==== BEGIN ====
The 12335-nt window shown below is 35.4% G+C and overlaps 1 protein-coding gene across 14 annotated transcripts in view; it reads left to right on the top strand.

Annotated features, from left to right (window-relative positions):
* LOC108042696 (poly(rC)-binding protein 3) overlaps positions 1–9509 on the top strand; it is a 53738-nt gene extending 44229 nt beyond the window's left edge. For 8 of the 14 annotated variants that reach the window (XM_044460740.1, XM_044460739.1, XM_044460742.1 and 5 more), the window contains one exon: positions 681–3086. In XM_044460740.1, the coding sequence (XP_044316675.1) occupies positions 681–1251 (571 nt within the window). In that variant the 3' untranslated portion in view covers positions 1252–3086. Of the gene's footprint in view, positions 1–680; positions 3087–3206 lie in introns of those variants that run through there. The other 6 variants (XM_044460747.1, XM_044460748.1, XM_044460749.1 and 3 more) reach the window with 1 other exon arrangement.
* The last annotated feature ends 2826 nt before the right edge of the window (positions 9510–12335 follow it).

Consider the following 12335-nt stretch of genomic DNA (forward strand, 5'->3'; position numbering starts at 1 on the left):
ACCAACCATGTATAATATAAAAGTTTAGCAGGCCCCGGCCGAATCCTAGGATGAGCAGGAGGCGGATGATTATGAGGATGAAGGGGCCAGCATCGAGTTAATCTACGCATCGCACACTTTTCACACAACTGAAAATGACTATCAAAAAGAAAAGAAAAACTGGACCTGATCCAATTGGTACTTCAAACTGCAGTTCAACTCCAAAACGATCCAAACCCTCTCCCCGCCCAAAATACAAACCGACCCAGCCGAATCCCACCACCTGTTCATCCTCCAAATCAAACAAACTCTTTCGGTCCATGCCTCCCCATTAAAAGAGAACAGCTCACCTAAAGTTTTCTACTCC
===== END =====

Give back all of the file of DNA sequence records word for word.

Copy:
The 12335-nt window shown below is 35.4% G+C and overlaps 1 protein-coding gene across 14 annotated transcripts in view; it reads left to right on the top strand.

Annotated features, from left to right (window-relative positions):
* LOC108042696 (poly(rC)-binding protein 3) overlaps positions 1–9509 on the top strand; it is a 53738-nt gene extending 44229 nt beyond the window's left edge. For 8 of the 14 annotated variants that reach the window (XM_044460740.1, XM_044460739.1, XM_044460742.1 and 5 more), the window contains one exon: positions 681–3086. In XM_044460740.1, the coding sequence (XP_044316675.1) occupies positions 681–1251 (571 nt within the window). In that variant the 3' untranslated portion in view covers positions 1252–3086. Of the gene's footprint in view, positions 1–680; positions 3087–3206 lie in introns of those variants that run through there. The other 6 variants (XM_044460747.1, XM_044460748.1, XM_044460749.1 and 3 more) reach the window with 1 other exon arrangement.
* The last annotated feature ends 2826 nt before the right edge of the window (positions 9510–12335 follow it).

Consider the following 12335-nt stretch of genomic DNA (forward strand, 5'->3'; position numbering starts at 1 on the left):
ACCAACCATGTATAATATAAAAGTTTAGCAGGCCCCGGCCGAATCCTAGGATGAGCAGGAGGCGGATGATTATGAGGATGAAGGGGCCAGCATCGAGTTAATCTACGCATCGCACACTTTTCACACAACTGAAAATGACTATCAAAAAGAAAAGAAAAACTGGACCTGATCCAATTGGTACTTCAAACTGCAGTTCAACTCCAAAACGATCCAAACCCTCTCCCCGCCCAAAATACAAACCGACCCAGCCGAATCCCACCACCTGTTCATCCTCCAAATCAAACAAACTCTTTCGGTCCATGCCTCCCCATTAAAAGAGAACAGCTCACCTAAAGTTTTCTACTCC